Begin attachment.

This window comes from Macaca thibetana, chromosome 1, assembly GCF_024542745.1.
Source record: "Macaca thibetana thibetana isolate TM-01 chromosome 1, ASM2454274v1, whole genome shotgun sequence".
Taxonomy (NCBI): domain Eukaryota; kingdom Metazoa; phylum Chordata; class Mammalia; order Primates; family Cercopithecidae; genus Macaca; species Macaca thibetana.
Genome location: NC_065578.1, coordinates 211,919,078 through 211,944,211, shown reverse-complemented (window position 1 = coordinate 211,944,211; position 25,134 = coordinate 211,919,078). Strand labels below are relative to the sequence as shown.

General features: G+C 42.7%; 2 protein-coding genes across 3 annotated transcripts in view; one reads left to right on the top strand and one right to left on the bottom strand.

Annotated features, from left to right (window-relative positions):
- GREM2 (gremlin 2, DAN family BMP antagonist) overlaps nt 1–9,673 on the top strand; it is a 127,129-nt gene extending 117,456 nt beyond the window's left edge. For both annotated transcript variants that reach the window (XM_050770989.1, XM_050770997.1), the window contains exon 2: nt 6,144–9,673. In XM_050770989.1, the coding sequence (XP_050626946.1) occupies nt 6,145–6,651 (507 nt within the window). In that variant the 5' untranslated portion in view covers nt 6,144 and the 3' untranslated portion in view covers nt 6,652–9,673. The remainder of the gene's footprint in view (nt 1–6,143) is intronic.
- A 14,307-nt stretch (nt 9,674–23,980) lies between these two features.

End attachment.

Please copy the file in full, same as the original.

This window comes from Macaca thibetana, chromosome 1, assembly GCF_024542745.1.
Source record: "Macaca thibetana thibetana isolate TM-01 chromosome 1, ASM2454274v1, whole genome shotgun sequence".
Taxonomy (NCBI): domain Eukaryota; kingdom Metazoa; phylum Chordata; class Mammalia; order Primates; family Cercopithecidae; genus Macaca; species Macaca thibetana.
Genome location: NC_065578.1, coordinates 211,919,078 through 211,944,211, shown reverse-complemented (window position 1 = coordinate 211,944,211; position 25,134 = coordinate 211,919,078). Strand labels below are relative to the sequence as shown.

General features: G+C 42.7%; 2 protein-coding genes across 3 annotated transcripts in view; one reads left to right on the top strand and one right to left on the bottom strand.

Annotated features, from left to right (window-relative positions):
- GREM2 (gremlin 2, DAN family BMP antagonist) overlaps nt 1–9,673 on the top strand; it is a 127,129-nt gene extending 117,456 nt beyond the window's left edge. For both annotated transcript variants that reach the window (XM_050770989.1, XM_050770997.1), the window contains exon 2: nt 6,144–9,673. In XM_050770989.1, the coding sequence (XP_050626946.1) occupies nt 6,145–6,651 (507 nt within the window). In that variant the 5' untranslated portion in view covers nt 6,144 and the 3' untranslated portion in view covers nt 6,652–9,673. The remainder of the gene's footprint in view (nt 1–6,143) is intronic.
- A 14,307-nt stretch (nt 9,674–23,980) lies between these two features.